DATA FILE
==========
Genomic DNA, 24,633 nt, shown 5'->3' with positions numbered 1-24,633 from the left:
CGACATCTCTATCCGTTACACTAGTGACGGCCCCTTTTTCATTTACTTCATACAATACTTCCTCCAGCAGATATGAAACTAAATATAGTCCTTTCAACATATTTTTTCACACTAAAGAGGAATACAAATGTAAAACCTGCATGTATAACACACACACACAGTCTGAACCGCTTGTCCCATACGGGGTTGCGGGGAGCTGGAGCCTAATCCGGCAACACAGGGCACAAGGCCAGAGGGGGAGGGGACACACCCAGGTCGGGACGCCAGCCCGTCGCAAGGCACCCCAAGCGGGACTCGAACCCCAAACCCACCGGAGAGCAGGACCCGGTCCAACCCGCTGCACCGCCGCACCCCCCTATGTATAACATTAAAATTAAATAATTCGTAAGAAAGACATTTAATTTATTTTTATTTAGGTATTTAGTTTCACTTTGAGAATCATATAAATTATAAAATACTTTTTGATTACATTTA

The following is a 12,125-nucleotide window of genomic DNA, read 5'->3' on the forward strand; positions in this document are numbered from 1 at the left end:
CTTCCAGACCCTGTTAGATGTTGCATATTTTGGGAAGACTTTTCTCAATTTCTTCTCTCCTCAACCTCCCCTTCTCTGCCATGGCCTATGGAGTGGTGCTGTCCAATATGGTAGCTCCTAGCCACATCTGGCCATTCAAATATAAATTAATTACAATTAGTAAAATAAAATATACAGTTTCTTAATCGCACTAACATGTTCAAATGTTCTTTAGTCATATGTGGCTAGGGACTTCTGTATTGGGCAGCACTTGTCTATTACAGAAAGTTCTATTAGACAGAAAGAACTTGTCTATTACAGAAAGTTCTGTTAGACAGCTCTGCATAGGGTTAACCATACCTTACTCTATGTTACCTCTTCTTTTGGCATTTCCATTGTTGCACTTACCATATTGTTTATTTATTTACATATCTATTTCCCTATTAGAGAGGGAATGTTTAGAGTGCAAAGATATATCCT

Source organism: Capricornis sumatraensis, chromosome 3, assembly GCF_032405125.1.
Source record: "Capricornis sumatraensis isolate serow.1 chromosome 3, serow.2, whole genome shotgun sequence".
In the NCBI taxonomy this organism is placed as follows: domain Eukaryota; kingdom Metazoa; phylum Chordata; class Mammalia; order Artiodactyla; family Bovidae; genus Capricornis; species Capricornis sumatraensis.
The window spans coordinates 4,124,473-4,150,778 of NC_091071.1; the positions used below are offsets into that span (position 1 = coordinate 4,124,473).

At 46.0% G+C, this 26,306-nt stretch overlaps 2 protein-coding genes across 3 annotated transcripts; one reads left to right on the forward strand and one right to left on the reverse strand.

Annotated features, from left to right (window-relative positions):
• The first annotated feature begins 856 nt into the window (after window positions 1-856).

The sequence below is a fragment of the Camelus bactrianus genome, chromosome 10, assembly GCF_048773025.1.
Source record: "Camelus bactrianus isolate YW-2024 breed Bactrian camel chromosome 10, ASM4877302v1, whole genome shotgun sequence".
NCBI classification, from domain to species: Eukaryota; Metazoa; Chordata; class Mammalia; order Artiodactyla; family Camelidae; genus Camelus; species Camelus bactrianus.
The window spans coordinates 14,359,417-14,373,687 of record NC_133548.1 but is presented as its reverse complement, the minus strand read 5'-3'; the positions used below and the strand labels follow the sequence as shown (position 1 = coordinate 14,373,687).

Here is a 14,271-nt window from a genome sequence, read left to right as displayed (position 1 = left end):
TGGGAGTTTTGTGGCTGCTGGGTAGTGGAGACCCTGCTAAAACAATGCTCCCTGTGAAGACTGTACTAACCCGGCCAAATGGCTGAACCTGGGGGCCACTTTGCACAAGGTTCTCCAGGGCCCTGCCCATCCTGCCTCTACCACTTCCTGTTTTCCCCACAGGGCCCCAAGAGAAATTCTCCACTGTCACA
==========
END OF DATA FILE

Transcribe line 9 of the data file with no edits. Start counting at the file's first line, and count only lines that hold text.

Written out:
At 46.0% G+C, this 26,306-nt stretch overlaps 2 protein-coding genes across 3 annotated transcripts; one reads left to right on the forward strand and one right to left on the reverse strand.